Has the Harvest Volatility Management Collateral Yield Enhancement Strategy (“Harvest CYES”) been a deceptively bitter harvest for you? You are not alone in your complaint. Well known brokerage firms like Merrill Lynch, Morgan Stanley, J.P. Morgan, Schwab and Fidelity have sold the product from the 11-year-old little known vendor of options-focused portfolios. But as time goes by dozens of investors have complained they weren’t told by their brokers that the product is excessively risky. Many of these investors were seeking low-risk places to put their money.
Harvest CYES is an complex “Iron Condor” investment structure that was peddled by multiple asset management firms in recent years. Investopedia describes iron condor as a strategy “constructed by selling one call spread and one put spread (same expiration day) on the same underlying instrument.” Most often, the underlying asset is one of the broad-based market indexes, such as the S & P 500 Index (SPX); the NASDAQ-100 Index (NDX); or the Russell 2000 Index (RUT), the financial dictionary adds.
Investopedia goes on to show the head-scratching complexity of the Harvest Volatility Management and Collateral Yield Enhancement Strategy and its ilk by saying it involves selling an at-the-money put with a strike price closer to the current cost of the underlying asset. “Sell one at-the-money call having a strike price just above the current price of the underlying asset. Buy one out-of-the-money call with a strike price further above the current price of the underlying asset. The out-of-the-money call option will protect against a substantial upside move,” Investopedia explains.
“The Yield Enhancement Strategy Hits Wealthy Investors Hard” was the headline of a Seeking Alpha article in March. Options and put and calls are part of a foreign language for most investors and usually arent suitable or appropriate for most investors, especially those who are conservative or retired.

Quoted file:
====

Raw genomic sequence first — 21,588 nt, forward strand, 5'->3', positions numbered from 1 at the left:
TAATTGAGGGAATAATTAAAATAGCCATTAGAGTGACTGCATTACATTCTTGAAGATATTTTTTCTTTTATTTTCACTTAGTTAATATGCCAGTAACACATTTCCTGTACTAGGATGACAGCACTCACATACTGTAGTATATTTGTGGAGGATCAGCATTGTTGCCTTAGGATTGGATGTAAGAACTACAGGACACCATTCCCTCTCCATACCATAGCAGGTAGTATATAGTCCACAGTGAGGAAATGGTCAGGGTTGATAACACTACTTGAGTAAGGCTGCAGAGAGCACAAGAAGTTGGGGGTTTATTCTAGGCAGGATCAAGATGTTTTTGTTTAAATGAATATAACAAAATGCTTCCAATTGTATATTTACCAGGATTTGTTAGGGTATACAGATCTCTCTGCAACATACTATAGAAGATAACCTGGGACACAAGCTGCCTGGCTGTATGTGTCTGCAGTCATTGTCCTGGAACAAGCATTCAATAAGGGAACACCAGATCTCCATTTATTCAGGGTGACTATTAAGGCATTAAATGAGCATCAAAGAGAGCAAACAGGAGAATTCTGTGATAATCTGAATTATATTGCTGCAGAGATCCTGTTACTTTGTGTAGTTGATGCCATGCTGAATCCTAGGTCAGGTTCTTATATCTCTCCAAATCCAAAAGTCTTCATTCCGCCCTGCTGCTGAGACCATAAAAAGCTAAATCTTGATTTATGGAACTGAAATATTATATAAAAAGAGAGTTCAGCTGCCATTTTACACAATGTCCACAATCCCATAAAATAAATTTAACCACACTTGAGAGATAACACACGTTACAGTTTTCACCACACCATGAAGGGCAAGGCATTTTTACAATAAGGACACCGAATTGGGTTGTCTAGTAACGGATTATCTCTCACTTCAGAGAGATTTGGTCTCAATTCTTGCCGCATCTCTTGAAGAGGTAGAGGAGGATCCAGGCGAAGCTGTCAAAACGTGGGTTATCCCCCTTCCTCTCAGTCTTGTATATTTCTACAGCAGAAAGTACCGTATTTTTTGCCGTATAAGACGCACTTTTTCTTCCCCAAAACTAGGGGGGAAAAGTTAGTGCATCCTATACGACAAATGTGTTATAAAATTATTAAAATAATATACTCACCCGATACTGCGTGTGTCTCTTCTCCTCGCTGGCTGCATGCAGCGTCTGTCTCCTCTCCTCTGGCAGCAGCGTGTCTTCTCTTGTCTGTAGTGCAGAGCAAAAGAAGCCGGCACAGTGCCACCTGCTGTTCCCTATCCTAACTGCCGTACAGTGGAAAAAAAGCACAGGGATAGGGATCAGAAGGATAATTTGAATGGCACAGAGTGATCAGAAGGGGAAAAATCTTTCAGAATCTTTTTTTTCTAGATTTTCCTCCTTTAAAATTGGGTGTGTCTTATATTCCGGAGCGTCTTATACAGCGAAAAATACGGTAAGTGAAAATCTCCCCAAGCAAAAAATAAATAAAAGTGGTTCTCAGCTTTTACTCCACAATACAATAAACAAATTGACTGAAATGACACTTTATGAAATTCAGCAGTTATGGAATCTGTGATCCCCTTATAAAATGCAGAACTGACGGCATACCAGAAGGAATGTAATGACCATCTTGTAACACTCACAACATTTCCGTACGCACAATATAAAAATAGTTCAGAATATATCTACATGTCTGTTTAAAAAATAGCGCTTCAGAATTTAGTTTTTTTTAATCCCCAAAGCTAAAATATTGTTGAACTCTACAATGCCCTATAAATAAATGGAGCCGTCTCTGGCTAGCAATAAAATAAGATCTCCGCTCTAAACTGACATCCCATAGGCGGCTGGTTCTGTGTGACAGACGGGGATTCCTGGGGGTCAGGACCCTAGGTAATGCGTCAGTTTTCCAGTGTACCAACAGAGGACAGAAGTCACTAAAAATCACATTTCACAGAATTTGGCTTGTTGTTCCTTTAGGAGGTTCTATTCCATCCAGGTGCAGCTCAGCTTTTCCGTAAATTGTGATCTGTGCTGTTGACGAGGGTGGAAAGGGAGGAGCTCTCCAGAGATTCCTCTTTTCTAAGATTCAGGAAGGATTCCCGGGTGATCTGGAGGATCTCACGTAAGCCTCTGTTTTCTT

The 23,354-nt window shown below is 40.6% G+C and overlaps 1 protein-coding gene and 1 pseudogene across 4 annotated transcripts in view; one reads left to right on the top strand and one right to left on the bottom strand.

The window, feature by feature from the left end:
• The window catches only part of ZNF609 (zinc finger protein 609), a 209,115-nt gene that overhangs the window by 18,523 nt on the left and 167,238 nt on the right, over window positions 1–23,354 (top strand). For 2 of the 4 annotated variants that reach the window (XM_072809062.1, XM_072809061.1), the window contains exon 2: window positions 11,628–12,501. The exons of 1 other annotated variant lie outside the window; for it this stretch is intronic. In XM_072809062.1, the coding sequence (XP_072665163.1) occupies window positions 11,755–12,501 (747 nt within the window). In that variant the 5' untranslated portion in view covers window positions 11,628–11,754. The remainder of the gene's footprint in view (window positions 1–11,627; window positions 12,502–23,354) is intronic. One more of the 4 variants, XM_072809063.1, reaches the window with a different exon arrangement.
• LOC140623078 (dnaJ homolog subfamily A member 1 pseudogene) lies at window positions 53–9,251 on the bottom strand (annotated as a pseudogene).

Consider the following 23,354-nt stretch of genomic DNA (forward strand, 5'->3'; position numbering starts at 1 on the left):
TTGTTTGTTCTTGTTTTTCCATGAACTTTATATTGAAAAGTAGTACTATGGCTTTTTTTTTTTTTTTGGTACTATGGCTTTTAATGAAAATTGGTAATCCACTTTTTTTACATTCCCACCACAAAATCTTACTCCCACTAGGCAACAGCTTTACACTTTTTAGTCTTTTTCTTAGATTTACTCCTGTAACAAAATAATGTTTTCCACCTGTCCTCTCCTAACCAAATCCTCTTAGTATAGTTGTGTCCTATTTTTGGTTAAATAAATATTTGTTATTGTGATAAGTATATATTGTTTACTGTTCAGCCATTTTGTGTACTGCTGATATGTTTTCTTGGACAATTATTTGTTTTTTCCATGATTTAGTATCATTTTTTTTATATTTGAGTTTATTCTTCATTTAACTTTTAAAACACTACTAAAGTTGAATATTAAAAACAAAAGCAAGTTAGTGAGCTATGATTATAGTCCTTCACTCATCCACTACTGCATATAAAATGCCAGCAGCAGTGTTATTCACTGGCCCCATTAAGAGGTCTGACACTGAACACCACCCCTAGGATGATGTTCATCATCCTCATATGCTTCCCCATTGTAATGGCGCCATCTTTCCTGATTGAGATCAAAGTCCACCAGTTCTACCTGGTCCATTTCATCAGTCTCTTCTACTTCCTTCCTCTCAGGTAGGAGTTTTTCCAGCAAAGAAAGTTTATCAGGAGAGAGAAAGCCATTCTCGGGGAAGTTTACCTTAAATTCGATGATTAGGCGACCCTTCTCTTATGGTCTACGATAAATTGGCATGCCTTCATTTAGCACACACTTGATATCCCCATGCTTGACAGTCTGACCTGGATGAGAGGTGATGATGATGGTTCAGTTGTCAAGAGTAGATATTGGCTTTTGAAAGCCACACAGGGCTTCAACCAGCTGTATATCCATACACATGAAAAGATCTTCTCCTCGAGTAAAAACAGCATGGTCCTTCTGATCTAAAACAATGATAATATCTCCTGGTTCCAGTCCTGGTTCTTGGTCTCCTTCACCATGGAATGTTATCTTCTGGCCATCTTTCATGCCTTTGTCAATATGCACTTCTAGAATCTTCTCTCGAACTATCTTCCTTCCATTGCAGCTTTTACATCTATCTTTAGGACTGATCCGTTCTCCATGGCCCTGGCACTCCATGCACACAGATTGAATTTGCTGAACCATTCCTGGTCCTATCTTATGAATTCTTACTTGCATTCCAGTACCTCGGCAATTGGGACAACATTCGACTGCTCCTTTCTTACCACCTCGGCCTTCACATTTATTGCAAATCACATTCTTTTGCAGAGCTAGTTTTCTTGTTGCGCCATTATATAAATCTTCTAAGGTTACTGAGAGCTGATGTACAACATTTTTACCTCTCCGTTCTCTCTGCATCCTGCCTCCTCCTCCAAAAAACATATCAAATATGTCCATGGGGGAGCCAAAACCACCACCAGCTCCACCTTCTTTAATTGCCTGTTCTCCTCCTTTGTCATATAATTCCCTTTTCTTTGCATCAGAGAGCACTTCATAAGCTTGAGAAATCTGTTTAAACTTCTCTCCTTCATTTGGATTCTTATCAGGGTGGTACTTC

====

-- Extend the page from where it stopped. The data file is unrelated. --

“Adverse market conditions” of Horizon’s investment strategies (translation: they were losing money) led Victory Capital to cancel its planned acquisition of the firm in April. The deal had been announced the previous September. Unfortunately, most clients who were sold the product didn’t understand the risks. In part the reason was because the brokers selling the product didn’t understand the actual terms of the products in violation of the Financial Industry Regulatory Authority (FINRA) conduct rules that govern brokers behavior.
Fortunately, legally financial advisors who sell the product have a legal obligation to understand the key features of the investment. Under the rules of FINRA brokers have a duty to make suitable investment recommendations. But they also have a duty to understand and know their product. For example, FINRA requires brokers to understand the “unique characteristics and risks…as well as operational features that could affect the products performance.”
The failure to do so may cause the brokerage firm to have to pay the investor back in the form of damages. These damages can be secured in the FINRA arbitration forum where investors can request losses, attorney fee and costs. Please call our law firm in Chicago for a no cost review by an experienced securities attorney.